Funny Money - A Steem Monsters Tale


“I can’t tell the difference.”

The words came out as an astonished grunt. They were quite difficult to understand, but the Minotaur and the Goblin were used to the Orc’s mumbles. It’s frankly a wonder that anyone could make out anything uttered by Kroag the Orc, due to his severe and unsightly underbite. Still, he was the goldsmith of this operation and the three unlikely companions would never have pulled it off without him.

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Somewhere in a deep, dark cave the three stood marveling. They were looking at two gold coins, one in each hand of Plooker the Goblin’s lanky arms. The coins were completely indistinguishable. This may not seem such an extraordinary event, except that one of the coins was not gold at all.

“We’ve finally done it,” said Barturius the Minotaur, snatching the gold coin from Plooker’s right hand. These would be the first counterfeit seed coins in the Splinterlands. He held it to his snout and gave a tremendous sniff of satisfaction.

“That’s the fake one,” mocked Plooker. He was not accustomed to having gold snatched from his hand, real or fake. “Does it pass the Minotaur smell test?” Minotaurs are often ridiculed for their compulsive tendency to smell everything.

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“Smells like gold,” replied the Minotaur. He was absolutely right. These new coins looked, smelled, and probably tasted like the real thing, but the Stone Golems were probably the only monsters in the land that would enjoy munching on them. Most importantly, they would spend like seed coins.

Plooker the Goblin was more than impressed. This had been his idea in the first place, but he had surprisingly few of the skills necessary to pull it off. Since Goblins typically ask lots of questions when excited, he now turned to Kroag the Orc with a string of queries: “What is the metal called? How many coins will come out of the first run? How long until we can mint another batch?”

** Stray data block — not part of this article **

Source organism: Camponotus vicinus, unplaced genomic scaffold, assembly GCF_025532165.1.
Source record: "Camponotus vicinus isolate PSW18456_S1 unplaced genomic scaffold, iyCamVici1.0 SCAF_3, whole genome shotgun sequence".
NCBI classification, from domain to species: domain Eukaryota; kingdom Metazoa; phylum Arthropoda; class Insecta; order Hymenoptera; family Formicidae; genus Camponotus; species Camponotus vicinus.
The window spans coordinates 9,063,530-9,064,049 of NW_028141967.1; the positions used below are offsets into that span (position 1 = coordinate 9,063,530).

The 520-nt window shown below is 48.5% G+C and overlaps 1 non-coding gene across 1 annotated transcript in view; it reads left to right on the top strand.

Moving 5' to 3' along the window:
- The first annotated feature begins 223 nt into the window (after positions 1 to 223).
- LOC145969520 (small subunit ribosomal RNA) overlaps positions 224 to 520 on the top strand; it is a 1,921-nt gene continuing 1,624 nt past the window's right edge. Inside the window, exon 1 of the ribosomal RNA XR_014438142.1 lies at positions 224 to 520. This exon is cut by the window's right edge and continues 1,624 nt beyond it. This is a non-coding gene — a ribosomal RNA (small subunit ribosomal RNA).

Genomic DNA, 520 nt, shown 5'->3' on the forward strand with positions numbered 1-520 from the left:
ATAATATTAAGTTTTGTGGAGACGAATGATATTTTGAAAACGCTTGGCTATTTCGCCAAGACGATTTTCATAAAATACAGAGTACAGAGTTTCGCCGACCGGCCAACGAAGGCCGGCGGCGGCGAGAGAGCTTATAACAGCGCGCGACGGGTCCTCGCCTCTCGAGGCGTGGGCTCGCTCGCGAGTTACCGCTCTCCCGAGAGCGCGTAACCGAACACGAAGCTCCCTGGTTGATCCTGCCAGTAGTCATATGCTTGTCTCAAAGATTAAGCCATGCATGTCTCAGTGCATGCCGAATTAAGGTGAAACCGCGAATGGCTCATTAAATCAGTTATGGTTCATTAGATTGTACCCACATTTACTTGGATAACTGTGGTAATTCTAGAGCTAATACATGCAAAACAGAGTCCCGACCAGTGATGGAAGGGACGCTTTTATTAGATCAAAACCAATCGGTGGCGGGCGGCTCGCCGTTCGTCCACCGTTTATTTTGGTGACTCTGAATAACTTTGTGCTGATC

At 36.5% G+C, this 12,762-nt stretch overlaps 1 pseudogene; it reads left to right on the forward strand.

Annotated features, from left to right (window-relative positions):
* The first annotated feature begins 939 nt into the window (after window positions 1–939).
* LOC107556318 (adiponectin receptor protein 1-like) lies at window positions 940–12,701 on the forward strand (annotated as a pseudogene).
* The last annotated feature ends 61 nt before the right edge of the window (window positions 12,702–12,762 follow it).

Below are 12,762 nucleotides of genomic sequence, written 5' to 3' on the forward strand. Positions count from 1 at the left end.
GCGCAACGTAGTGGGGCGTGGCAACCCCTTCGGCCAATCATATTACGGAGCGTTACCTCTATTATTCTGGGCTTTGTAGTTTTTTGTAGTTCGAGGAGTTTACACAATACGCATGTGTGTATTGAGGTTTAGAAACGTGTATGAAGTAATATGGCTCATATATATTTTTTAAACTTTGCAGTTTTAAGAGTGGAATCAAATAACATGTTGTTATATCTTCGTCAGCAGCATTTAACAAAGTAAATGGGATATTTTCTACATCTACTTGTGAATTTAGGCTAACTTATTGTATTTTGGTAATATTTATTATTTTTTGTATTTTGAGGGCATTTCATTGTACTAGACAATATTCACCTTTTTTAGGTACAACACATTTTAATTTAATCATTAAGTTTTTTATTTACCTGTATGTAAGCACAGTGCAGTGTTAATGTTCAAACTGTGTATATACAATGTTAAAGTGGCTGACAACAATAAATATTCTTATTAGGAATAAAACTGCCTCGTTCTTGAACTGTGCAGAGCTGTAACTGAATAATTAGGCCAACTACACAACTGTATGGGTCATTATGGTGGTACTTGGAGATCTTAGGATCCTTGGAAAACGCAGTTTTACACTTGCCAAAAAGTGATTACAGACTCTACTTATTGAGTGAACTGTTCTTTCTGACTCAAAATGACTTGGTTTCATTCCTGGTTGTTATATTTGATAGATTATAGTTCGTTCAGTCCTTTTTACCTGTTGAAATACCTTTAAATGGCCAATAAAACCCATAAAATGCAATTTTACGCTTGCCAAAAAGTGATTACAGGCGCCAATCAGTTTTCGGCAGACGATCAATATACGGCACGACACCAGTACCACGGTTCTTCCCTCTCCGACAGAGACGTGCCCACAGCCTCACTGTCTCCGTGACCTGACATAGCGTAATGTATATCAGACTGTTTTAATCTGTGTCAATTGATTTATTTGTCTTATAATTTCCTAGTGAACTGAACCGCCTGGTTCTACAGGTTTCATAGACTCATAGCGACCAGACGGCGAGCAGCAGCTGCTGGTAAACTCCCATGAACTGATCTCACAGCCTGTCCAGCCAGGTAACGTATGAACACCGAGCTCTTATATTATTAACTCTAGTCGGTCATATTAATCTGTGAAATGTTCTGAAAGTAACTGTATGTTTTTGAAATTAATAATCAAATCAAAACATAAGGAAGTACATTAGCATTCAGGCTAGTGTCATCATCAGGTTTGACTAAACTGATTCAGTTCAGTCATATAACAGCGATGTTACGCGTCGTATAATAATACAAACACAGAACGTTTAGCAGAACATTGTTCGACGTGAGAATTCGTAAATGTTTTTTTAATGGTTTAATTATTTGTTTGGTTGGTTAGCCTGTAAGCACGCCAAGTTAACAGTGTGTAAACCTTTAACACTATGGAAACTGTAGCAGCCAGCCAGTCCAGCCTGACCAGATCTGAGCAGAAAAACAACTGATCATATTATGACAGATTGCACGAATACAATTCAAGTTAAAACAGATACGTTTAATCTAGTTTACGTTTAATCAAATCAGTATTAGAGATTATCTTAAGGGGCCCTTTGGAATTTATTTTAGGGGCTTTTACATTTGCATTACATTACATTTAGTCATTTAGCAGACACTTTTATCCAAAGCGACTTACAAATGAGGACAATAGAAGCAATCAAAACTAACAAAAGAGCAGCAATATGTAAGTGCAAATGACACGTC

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Kroag provided the answers, but it was a long and painstaking process. The Orc was also quite psyched at the prospect of a lifetime of riches, and when Orcs get excited they basically lose the ability to communicate verbally. Through the jumping, bucking, spit-flying dance of the tickled Orc, the following answers finally emerged.

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The metal used to make the counterfeit seed coins was called boguld. It was recently discovered in a large cavern, deep beneath the bowels of Splinter Peak. Almost no one in the Splinterlands was aware of its existence, and this small minting operation would keep it that way as long as possible. If the Lyverian kingdom had been the first to discover boguld, they would have run a similar operation on a grander scale. After all, what was the seed coin if not a poor excuse to exert Lyverian control over the Splinterlands?

The first minting would be a considered a test run, in which ten thousand coins would be minted. Ten thousand seed coins is nothing to scoff at, being enough to outright purchase a palatial mansion in Beluroc, Mortis’s famed City of the Living. In later mintings, the gang would be able to produce as many as fifty thousand coins with each run. After a few months of hard work, they would have a pile of coins large enough to tip the Spintral scales in Anumün’s favor once and for all. The Dragon Banker would be removed from his perch of power, and peace and abundance would thrive throughout the Splinterlands.

Barturius the Minotaur reclined on a carefully arranged pile of hay in his corner of the cave, extremely satisfied with himself. None of the others had felt the need to establish a corner for themselves, but Minotaurs are notoriously territorial. “I’m gonna take a nap,” he announced. “If you come into my corner while I’m napping I’m not responsible for my actions.” Barturius had provided money for this operation and nothing more. The nomadic Minotaurs of the south are much simpler than Barturius; they are not known for saving money (or sparing lives).

Plooker the Goblin picked up the counterfeit seed coin from the cave floor and held it close to his eyes. As the Orc and the Minotaur began to doze off, he continued to stare at the coin, almost in a trance. No one heard his poem.

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“Circle of metal,
Enslave and unsettle,
You misrepresent
The lives that you spent.
But have you been bought
For less than you should?
The chaos you’ve wrought
Will be finished for good.”

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Written by Chris Roberts, Lore Master
Original Steem Post

Carrie AllenComment